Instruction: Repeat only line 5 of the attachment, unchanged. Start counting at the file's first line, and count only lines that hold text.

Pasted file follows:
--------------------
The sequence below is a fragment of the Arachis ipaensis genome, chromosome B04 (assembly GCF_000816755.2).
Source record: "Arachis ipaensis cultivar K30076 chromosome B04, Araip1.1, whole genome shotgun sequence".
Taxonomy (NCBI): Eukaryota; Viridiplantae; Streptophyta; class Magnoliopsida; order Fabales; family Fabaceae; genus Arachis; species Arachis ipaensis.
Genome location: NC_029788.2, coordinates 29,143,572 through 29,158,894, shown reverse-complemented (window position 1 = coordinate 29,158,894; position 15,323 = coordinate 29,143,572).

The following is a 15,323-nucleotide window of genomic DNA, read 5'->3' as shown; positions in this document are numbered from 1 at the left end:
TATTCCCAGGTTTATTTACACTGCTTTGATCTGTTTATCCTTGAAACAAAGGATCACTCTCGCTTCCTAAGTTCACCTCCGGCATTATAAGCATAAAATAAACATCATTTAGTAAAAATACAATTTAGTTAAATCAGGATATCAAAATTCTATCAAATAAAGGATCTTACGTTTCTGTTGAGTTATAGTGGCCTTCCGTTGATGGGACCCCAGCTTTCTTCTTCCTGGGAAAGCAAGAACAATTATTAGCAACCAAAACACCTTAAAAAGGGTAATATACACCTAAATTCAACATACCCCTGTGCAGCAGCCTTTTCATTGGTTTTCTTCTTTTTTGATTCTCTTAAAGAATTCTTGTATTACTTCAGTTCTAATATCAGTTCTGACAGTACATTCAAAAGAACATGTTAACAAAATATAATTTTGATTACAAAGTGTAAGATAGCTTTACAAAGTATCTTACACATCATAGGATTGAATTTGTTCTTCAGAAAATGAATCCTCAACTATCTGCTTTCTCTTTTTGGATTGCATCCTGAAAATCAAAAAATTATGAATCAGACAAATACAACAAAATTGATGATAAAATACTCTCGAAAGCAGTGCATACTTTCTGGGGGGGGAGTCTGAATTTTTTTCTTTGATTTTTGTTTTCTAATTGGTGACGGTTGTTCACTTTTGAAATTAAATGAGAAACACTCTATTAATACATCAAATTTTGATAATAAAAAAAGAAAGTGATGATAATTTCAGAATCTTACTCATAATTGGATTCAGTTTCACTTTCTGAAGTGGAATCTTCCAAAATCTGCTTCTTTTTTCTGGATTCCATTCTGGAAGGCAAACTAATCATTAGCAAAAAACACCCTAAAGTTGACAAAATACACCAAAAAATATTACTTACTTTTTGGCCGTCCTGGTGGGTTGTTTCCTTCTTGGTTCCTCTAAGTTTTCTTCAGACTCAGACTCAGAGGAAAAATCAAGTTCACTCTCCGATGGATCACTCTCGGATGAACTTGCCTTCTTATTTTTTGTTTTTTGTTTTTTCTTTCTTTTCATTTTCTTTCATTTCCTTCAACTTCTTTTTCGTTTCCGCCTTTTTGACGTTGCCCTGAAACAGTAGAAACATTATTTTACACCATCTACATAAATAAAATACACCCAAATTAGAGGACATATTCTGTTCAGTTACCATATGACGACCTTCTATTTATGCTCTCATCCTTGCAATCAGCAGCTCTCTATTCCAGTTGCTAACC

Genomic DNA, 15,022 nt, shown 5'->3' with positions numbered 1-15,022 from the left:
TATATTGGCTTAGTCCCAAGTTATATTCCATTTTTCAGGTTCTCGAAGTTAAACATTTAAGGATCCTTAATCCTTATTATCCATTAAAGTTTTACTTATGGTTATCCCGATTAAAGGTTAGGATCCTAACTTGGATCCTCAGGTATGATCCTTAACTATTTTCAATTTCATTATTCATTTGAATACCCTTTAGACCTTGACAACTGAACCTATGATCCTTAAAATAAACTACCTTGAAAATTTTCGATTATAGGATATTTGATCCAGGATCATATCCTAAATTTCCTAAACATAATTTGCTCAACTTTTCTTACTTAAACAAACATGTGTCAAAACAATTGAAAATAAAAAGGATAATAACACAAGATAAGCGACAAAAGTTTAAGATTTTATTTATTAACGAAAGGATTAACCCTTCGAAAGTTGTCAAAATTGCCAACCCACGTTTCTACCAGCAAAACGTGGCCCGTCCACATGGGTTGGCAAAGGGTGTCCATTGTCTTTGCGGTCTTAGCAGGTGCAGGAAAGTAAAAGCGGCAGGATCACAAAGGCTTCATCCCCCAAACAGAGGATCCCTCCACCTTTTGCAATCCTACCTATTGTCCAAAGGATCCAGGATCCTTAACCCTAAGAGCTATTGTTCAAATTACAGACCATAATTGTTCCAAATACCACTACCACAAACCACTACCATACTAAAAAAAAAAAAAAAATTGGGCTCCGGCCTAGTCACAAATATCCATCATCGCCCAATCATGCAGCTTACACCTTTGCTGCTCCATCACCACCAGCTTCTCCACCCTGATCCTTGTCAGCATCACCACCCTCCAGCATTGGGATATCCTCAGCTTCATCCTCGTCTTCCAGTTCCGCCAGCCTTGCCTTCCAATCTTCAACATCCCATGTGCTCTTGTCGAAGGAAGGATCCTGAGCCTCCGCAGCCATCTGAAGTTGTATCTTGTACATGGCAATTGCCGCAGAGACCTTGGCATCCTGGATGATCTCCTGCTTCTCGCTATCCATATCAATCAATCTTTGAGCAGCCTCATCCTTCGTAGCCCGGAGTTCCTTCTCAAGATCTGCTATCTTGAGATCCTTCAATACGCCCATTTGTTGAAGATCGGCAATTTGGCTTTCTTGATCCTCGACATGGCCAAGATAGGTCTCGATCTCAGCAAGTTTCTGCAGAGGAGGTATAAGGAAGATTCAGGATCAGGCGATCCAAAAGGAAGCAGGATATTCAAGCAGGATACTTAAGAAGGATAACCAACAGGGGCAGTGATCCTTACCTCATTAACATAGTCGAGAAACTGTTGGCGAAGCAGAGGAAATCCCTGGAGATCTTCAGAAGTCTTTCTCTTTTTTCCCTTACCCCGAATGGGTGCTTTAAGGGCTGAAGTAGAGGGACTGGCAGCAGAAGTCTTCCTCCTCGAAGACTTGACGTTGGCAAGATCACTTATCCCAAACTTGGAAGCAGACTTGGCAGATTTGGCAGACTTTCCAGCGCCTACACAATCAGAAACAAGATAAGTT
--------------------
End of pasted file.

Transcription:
The following is a 15,323-nucleotide window of genomic DNA, read 5'->3' as shown; positions in this document are numbered from 1 at the left end: